The Orpington chicken originates in the United Kingdom. While it is a chicken designed to be raised for both eggs and meat production, there is a surprising amount of history behind the color. They come in a few solid color varieties, black Orpington being the first, then the white and later the buff, of which Buff Orpington is the most common.
Orpington Chicken at a Glance
|Eggs||175 – 200 (per year)|
|Use||Eggs + Meat (dual purpose)|
|Comb Type||Single Comb|
|Weight||Male: 10 lb (4.55 kg) |
Female: 8 lb (3.60 kg)
|Country of origin||United Kingdom|
Where Do Orpington Chicken Come From?
The Orpington chicken was developed by William Cook in Orpington. You may be interested to know that William Cook also developed the Orpington Duck.
The Orpington chicken is a mixture of these breeds:
- Plymouth Rocks
The chicken was bred to be high in both eggs and meat production.
The earliest chickens were also bred to be black in color. The black Orpington chicken was introduced in 1886.
This is because they were also meant to be a ‘show’ chicken and, as a result, you didn’t want the color of the chicken to change.
This was important, because the UK was at the height of the industrial revolution, and there was all sorts of dust and soot floating through the air. It would easily get stuck to the feathers of chickens and other bird.
By being black, it would still get stuck, but you wouldn’t realize it had stuck to the animal.
Three years after the black, the white was introduced in 1889, and the buff Orpington in 1894. A late introduction, the Jubilee Orpington, is now rarely seen.
For a good part of this century, the Orpington chicken has been regarded as an ‘endangered’ chicken, but it seems there has been a rise in the number of people picking up the Orpington to raise in their backyards as of late.
The Look of the Orpington Chicken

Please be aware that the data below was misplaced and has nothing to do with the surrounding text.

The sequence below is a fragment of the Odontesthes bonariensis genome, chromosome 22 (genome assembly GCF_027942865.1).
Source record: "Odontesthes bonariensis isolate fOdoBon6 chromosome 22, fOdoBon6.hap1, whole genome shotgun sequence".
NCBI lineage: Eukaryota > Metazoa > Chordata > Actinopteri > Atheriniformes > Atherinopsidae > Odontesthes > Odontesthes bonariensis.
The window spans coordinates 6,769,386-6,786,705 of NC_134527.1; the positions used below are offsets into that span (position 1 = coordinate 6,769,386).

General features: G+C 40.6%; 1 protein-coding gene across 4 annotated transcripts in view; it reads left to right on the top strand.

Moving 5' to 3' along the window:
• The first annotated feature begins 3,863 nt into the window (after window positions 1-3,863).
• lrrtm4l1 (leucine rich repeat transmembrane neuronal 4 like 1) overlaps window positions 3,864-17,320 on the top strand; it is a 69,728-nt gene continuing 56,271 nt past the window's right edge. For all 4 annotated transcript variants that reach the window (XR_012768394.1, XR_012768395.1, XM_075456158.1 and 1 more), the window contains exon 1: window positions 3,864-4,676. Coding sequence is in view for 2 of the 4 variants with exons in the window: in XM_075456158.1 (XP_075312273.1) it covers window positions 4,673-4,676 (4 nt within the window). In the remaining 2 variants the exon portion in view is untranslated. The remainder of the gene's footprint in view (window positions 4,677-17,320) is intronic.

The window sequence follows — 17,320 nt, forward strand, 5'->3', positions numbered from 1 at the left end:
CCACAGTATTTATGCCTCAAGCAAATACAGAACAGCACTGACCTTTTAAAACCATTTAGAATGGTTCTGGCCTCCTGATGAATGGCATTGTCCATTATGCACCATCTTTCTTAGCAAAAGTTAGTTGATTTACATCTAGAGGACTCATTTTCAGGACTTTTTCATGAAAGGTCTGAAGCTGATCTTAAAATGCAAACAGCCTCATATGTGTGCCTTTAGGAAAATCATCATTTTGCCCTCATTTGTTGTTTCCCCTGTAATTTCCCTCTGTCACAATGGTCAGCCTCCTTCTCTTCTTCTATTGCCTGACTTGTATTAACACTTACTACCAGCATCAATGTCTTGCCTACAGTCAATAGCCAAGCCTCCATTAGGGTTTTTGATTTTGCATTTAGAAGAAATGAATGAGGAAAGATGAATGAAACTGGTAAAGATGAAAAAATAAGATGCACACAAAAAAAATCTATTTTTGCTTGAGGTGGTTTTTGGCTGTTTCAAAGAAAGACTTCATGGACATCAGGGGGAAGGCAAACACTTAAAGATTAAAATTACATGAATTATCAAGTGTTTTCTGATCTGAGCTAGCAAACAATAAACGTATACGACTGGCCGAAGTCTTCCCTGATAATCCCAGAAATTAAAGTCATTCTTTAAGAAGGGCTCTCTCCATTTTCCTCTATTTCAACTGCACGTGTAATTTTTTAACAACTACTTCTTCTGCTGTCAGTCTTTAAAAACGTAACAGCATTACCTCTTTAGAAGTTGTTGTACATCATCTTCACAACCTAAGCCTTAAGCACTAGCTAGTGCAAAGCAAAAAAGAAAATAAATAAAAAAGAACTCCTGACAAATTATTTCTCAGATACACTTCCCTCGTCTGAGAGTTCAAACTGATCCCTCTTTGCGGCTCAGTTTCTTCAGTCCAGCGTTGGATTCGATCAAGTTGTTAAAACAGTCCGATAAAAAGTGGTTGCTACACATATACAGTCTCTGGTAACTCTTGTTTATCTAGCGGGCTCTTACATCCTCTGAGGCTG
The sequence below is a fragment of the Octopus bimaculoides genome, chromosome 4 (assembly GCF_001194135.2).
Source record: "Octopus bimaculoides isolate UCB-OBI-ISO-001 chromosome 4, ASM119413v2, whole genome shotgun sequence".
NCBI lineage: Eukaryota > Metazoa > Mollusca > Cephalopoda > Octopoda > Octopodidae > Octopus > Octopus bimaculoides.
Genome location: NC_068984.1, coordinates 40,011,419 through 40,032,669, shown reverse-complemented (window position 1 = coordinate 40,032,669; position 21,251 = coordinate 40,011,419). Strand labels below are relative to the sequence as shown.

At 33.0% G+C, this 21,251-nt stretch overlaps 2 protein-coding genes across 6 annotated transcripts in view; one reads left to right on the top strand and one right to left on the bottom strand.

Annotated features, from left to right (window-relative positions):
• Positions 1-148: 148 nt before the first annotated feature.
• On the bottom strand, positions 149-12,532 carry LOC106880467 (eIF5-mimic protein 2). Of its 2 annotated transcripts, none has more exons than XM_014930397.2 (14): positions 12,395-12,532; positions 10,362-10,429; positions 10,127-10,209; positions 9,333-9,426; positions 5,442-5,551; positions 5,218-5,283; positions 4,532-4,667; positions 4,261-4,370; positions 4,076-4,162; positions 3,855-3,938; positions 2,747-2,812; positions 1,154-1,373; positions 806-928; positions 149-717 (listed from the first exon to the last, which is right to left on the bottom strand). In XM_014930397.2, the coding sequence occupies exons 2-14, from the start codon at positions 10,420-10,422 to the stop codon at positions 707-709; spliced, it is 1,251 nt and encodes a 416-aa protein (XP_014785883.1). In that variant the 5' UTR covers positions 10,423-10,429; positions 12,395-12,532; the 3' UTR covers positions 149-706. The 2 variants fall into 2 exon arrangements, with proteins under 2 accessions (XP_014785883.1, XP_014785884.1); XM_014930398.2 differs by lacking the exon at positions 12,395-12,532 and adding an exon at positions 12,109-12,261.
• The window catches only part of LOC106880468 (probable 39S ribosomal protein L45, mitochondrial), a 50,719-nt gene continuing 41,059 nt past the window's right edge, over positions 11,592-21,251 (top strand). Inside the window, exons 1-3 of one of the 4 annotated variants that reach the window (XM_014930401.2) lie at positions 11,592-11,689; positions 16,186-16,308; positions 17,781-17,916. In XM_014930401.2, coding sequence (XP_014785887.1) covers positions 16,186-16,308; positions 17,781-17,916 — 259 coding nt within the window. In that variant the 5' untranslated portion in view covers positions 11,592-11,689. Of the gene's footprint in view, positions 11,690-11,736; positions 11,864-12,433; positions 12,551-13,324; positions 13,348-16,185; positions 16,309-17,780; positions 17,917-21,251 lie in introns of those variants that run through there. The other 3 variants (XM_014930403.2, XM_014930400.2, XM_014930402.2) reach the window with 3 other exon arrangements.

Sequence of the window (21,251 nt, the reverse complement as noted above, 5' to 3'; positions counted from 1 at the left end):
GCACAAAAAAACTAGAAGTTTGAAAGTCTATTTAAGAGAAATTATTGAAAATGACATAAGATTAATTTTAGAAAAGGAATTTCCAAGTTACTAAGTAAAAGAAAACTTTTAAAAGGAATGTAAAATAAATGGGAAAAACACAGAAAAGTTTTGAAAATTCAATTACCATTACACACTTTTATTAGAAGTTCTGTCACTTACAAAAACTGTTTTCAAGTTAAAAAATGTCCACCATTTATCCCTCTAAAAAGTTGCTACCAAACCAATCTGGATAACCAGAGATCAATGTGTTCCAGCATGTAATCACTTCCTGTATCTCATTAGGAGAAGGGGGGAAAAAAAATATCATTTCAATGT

When we are talking about the Orpington Chicken, we are talking about the original, not the ‘buff Orpington’ version that has become very popular in recent years.
The original chicken is on the heavy side. A good few kilograms. This is due to the intention of the chicken eventually being on the table. They are quite low in their stance.
Their backs are also quite short. They will have slightly fluffy feathers which have the result of making the chicken look larger than it actually is. Even though this is one of the largest chicken breeds in the world.
Their skin is white, as are their beaks. The Orpington chicken comb should have five points and should be a bright red in color.
Orpington Chickens Colors
According to the American Poultry Association there are four recognized varieties of Orpington chicken colors:
Orpington Chicken Eggs and Meat Production
The Orpington chicken is a dual-production bird. This means that if you raise one, you are going to be getting a decent number of eggs and some meat at the end of the day.
Of course, it is a ‘jack of all trades and master of none’, so if you do want a chicken that borders on the egg-laying side because you do not want to slaughter the bird later on, then the Orpington is not going to be the right chicken for you.
To be honest, the current breeds of Orpington are not great at egg-laying. Well, not as good as they were in the past.
You are going to be getting 4 eggs out of them per week, at the absolute maximum. That is around 175 – 200 eggs per year.
This is, partly, down to the fact that the Orpington chicken has become more of a show chicken.
As breeders worked on developing the look of the Orpington, egg production tailed off. If you had an original Orpington, then you could be getting six eggs a week from one. Nowadays, they just struggle to come even close to that.
The positive side is that the Orpington is productive throughout the year. The only time that they are going to deviate from their egg-laying schedule is when they are molting. They can produce eggs during the winter months. They are quite a cold hardy chicken breed.
Orpington Chicken Temperament
The Orpington Chicken is a very friendly chicken. Most of the time, they are going to be calm and docile. The only time the Orpington ever tends to ‘overreact’ is when they spot some awesome food that they want to eat. Other than that you are going to have a fairly calm chicken.
Some people do claim that the Orpington is a little bit on the needy side, and this is something that we can agree with. They do love attention, and they aren’t going to leave you alone at certain times!
There are very few health issues with the Orpington. However, you do need to be aware that the Orpington has feathers that border on the thicker side of things. This means that they are not going to dry out easily.
If your chicken gets wet, then you are going to need to physically dry the chicken on your own. If you do not do this, then your chicken has a big chance of getting sick and dying.
During the rainier days, you will probably want to keep them locked up in the coop as a result.
Overall, they would do it better in cooler climates due to their large body size, but can acclimate to warmer regions.
Related article: Buff Orpington chicken growth rate chart